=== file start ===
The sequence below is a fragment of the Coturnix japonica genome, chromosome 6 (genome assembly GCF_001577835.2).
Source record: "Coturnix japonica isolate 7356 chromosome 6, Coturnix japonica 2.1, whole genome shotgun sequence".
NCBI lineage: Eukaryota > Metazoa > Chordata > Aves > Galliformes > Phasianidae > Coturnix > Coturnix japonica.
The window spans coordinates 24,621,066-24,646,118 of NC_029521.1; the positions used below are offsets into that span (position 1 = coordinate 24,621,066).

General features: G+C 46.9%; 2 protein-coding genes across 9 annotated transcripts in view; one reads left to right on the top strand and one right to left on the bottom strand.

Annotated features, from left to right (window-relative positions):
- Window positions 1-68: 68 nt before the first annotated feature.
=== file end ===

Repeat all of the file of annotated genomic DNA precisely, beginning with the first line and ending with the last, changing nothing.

The sequence below is a fragment of the Coturnix japonica genome, chromosome 6 (genome assembly GCF_001577835.2).
Source record: "Coturnix japonica isolate 7356 chromosome 6, Coturnix japonica 2.1, whole genome shotgun sequence".
NCBI lineage: Eukaryota > Metazoa > Chordata > Aves > Galliformes > Phasianidae > Coturnix > Coturnix japonica.
The window spans coordinates 24,621,066-24,646,118 of NC_029521.1; the positions used below are offsets into that span (position 1 = coordinate 24,621,066).

General features: G+C 46.9%; 2 protein-coding genes across 9 annotated transcripts in view; one reads left to right on the top strand and one right to left on the bottom strand.

Annotated features, from left to right (window-relative positions):
- Window positions 1-68: 68 nt before the first annotated feature.